© 2024 KPCW

Spencer F. Eccles Broadcast Center
PO Box 1372 | 460 Swede Alley
Park City | UT | 84060
Office: (435) 649-9004 | Studio: (435) 655-8255

Music & Artist Inquiries: music@kpcw.org
News Tips & Press Releases: news@kpcw.org
Volunteer Opportunities
General Inquiries: info@kpcw.org
Listen Like a Local Park City & Heber City Summit & Wasatch counties, Utah
Play Live Radio
Next Up:
0:00 0:00
Available On Air Stations

Utah says it shouldn’t have to take Colorado River cuts. Other states say it needs to.

FILE - Low water levels at Wahweap Bay at Lake Powell along the Upper Colorado River Basin are seen, June 9, 2021, at the Utah and Arizona border at Wahweap, Ariz. A Native American tribe with one of the largest outstanding claims to water in the Colorado River basin is closing in on a settlement with more than a dozen parties Wednesday, Feb. 28, 2024, putting it on a path to piping water to tens of thousands of tribal members in Arizona who still live without it. (AP Photo/Ross D. Franklin, File)
Ross D. Franklin
AP Photo
Low water levels at Wahweap Bay at Lake Powell along the Upper Colorado River Basin are seen, June 9, 2021, at the Utah and Arizona border.

Facing extreme drought and climate change, Western states that use Colorado River water can’t agree on who needs to reduce their use.

The Western states that depend on the Colorado River say that they want to manage it sustainably in the face of climate change and ensure a predictable water supply for their residents.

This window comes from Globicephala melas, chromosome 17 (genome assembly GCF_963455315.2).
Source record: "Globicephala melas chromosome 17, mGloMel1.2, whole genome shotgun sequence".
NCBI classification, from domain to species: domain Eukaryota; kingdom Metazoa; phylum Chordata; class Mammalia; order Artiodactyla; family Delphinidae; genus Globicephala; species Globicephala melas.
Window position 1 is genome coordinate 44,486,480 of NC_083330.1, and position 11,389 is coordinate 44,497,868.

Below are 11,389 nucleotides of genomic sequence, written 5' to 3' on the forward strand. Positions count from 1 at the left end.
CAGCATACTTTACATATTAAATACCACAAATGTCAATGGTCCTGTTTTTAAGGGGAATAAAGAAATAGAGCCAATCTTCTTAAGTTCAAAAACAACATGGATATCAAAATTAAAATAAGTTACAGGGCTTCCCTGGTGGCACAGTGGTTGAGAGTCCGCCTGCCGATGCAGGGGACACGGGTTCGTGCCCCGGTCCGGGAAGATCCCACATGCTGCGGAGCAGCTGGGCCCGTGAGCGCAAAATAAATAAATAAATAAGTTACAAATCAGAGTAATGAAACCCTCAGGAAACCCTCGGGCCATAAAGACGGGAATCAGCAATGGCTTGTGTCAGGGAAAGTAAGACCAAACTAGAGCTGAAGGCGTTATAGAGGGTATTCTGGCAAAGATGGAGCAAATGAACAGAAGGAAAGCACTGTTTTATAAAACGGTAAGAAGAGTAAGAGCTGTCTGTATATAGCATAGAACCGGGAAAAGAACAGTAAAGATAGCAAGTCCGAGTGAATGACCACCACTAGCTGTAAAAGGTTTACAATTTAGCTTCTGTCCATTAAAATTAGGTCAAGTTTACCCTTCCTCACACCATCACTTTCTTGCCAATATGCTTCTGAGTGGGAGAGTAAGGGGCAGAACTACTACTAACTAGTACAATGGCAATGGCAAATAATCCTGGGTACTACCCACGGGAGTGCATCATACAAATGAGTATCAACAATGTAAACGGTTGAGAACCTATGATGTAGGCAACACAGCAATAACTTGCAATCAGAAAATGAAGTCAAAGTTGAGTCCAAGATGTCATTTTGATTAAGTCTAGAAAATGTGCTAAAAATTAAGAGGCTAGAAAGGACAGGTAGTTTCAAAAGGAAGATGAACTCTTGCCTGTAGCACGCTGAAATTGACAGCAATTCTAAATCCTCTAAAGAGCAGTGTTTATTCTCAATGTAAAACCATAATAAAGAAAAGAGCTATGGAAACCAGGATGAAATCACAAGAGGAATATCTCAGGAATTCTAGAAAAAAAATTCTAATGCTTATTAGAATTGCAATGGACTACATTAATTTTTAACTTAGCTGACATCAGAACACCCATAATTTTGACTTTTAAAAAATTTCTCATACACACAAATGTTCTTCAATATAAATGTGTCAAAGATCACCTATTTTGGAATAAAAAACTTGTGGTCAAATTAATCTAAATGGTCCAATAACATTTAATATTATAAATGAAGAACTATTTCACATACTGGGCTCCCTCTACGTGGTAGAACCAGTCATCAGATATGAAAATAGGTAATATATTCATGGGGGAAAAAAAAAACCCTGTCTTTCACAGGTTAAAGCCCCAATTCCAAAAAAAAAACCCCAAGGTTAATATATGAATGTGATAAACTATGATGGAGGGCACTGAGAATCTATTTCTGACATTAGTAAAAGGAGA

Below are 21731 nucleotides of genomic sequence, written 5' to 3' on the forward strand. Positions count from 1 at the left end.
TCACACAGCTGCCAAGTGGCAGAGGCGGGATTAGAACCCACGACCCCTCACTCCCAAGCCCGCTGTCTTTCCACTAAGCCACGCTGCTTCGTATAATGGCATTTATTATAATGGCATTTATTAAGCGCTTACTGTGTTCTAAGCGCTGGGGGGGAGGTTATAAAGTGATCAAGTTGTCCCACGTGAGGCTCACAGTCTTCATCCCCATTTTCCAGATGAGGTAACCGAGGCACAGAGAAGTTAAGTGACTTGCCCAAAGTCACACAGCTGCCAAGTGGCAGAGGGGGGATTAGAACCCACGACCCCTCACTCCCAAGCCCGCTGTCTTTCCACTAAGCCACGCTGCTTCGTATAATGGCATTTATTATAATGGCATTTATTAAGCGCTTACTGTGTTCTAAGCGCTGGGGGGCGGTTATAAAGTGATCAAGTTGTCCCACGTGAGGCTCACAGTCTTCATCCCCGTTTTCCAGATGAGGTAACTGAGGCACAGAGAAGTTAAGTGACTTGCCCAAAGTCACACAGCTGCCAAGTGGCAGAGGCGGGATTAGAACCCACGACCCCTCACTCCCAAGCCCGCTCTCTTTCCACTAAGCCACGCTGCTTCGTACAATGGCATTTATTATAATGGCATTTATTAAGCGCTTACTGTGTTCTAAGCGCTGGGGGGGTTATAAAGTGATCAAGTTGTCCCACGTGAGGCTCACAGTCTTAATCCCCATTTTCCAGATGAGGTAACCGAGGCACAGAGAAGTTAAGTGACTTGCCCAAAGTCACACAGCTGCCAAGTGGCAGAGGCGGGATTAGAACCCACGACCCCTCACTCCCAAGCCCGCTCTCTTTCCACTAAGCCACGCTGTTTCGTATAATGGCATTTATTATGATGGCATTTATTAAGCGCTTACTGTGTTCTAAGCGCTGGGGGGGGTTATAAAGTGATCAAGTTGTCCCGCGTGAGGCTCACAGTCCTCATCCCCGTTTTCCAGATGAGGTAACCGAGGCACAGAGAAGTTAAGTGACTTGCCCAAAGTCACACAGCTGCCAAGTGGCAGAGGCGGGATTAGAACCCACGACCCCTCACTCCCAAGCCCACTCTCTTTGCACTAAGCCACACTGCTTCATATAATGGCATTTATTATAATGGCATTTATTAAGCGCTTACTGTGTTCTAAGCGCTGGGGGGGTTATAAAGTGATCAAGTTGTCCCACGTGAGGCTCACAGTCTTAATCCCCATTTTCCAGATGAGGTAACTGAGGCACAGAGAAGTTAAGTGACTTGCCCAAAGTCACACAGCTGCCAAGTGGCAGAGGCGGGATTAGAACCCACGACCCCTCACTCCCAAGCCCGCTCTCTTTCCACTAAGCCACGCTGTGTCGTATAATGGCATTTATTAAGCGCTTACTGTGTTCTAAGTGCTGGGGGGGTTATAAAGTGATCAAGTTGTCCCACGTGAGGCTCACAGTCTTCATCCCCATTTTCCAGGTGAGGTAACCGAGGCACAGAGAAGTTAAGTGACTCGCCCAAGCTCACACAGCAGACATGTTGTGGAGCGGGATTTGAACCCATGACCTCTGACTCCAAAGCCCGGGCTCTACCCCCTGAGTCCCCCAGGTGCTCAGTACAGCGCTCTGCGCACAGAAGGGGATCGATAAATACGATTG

They have diverging approaches to achieving those goals.

On Wednesday, after months of negotiations, the Upper Colorado River Basin states (Colorado, New Mexico, Utah and Wyoming) and the Lower Basin states (Arizona, Nevada and California) announced their separate plans for operating the river and its reservoirs after 2026, when current operating guidelines expire. Each basin submitted its plan to the Bureau of Reclamation, the federal agency that manages water projects nationwide.

The Colorado River Compact of 1922 split the seven states that use the river’s water into two basins. The Upper Basin draws its water allocation from the river itself, while the Lower Basin gets theirs from the country’s largest reservoirs, Lake Powell and Lake Mead.

All seven states tried to come up with a unified post-2026 plan for both basins, but they couldn’t see eye-to-eye, resulting in the separate proposals submitted today.

Read the full story at sltrib.com.

This article is published through the Utah News Collaborative, a partnership of news organizations in Utah that aims to inform readers across the state.